This would allow for the three long black lines to suggest the Nile itself,  but then why do the lines end so abruptly?  That seems an
unreasonable assumption, does it not? Is the river then at low ebb?  Hardly likely if the dates are drying, because drying must occur toward
the end of a growing cycle, before the flooding is about to begin.  Thus we conclude that we are not looking down from far overhead at
all.  In fact, we are neither looking down from close up nor up from below the ground, nor from any side.  So where does that leave us?  
Perhaps we are not really ‘looking’ at all.  This painting is not an attempt to capture anything remotely resembling celluloid reality. Instead,
we are invited to consider something much more subjective, more evanescent,  transitory, ephemeral. In short, something abstract.  Try
for a moment to imagine what you would think of this image had you not been made initially aware of its title.  How much more baffling
would it have been?  Instead, given a brief linguistic clue—the title—we enter a maze of conflicting inpressions as we attempt to impose an
interpretation that makes sense in some logical sense.  Yet due to our inability to determine a vantage point, the image simply defies
conventional logic.  What then is really going on?  Are we not immersed in a cryptic memory now, already, of a time long ago, of a past so
distant as to evoke only a whisper of its former physicality?  Across that distance, we are reminded of an African sun beating down upon
an immense plain between two mounded mountain chains, through which the life giving waters of a spectacularly blue river wend their
way to a distant delta, branched and abundant with a florescence of reeds, flowers, trees, tall grasses…  And there along its banks an
agrarian civilization destined to endow the world with its enormous tombs and whole cities of graves in their surrounding Necropolises,
ancient, sarcophagal, forgotten and buried by a span of time vast and indifferent, unsympathetic, yet hallowed by an untold number of the
dead.  Fertile and abundant due to an annual flood that deposited its rich alluvial soil, that fecund earth tilled, yielded up its grains, dates,
and grapes.  Does not
“Dates Drying Along the Nile,”  function as an engram of that memory? Does it not evoke, however fleeting, brief
impressions, glimpses, long forgotten facts from elementary classrooms, river scenes, cultivated fields, brown hands and painted faces,
robed maidens, Pharonic tombs, majestic architecture in stone, Sphinxlike, with great columns, stellae, ornamental hieroglyphics, palaces,
long lines of toiling workers, stone masons, camels, triangular shaped sails on Dhows, slaves, wealth, riches, gold, jewels, mummies…”
Dates Drying Along the Nile” crowds that rich tapestry of the past into a spatial complex like loaves of multi-colored bread, assembled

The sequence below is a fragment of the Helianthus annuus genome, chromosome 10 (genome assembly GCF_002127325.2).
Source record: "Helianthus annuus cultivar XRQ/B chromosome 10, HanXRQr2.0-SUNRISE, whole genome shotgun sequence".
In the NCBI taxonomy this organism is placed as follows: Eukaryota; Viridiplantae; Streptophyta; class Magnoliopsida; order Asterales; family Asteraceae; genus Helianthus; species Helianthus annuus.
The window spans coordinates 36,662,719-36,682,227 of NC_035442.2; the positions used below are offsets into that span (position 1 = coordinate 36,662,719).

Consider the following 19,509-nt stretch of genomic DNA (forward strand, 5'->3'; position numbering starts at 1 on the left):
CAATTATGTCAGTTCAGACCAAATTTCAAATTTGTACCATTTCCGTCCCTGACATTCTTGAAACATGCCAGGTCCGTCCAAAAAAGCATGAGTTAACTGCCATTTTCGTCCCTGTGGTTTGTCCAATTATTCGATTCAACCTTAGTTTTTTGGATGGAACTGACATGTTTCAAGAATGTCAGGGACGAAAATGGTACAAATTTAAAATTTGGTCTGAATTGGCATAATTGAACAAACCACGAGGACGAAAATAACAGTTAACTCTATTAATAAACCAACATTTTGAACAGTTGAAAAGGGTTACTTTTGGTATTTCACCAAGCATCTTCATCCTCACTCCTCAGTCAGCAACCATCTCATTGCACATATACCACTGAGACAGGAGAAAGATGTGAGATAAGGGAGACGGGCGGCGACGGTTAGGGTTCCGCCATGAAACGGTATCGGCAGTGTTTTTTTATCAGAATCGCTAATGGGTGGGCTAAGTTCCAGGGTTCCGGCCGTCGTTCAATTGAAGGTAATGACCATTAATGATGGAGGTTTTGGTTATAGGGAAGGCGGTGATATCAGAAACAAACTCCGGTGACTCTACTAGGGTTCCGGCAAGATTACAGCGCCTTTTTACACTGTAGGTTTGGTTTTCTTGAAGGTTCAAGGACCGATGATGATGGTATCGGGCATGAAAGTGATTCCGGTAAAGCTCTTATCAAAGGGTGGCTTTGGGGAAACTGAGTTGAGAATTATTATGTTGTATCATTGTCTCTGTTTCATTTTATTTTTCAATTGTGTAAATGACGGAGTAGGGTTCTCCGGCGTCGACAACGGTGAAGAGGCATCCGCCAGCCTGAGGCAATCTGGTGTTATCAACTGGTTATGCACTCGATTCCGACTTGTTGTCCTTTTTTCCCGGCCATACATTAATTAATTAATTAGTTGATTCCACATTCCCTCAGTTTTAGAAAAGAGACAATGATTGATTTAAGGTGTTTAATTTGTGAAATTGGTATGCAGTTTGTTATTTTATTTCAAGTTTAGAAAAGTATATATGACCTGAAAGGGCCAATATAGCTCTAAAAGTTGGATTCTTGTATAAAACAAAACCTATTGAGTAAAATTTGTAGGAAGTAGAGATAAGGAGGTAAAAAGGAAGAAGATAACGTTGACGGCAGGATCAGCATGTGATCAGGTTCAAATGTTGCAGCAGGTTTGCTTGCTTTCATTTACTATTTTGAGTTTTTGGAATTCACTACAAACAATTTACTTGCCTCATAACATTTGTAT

symbologically as in a readable grammer employing space, dimension, shape, color and arrangement to elicit a recall of all those lifelong
images we have learned to associate with Ancient Egypt, now encrypted in multi-dimensional pixelmaximus design.                           
Dates Drying Along the Nile
Let us begin with the notion that we are far
overhead looking down upon land somewhere
along the banks of the River Nile.  From such
an elevated perspective, what would we see?  
Clearly, we would not be able to see
something as small as a dried date without the
aid of powerful binoculars; I suspect we can
all agree about that.  But what could we see?  
The topography of the carth, its contours,
high and low points, its rivers, valleys, such
gross features would undoubtedly be readily
apparent to the naked eye.  Do any of these
features seem to be represented in
Drying Along the Nile”
?  I think not.  Of
course, one might be inclined to assert that the
clusters of shapes to the right and left of the
three vertical black lines are intended to
represent cultivated plots of land, perhaps laid
out after the yearly flood said to innundate the
flood plain annually.  
Dates Drying Along The Nile: A Grammer of Engrams in Dotty’s Micrographs
Part V   By Eucalyptus Ike  

Newsletter of the LA Underground Art Scene

                      Newsletter of the LA Underground Art Scene
Eschatological Religiosity in Willows: Another Idiotic Perspective?  
Part IV    By Eucalyptus Ike
At first glance, Dotty’s title for the dot painting you see to
the left strikes one as a curiosity.  One says to oneself:  
“What could he have been thinking?”  Has he perhaps lapsed
into the initial stage of catachrestic narcosis?   How does
one ascend from this blobular concretion to the abstraction
that dead souls are being comforted? And to the notion that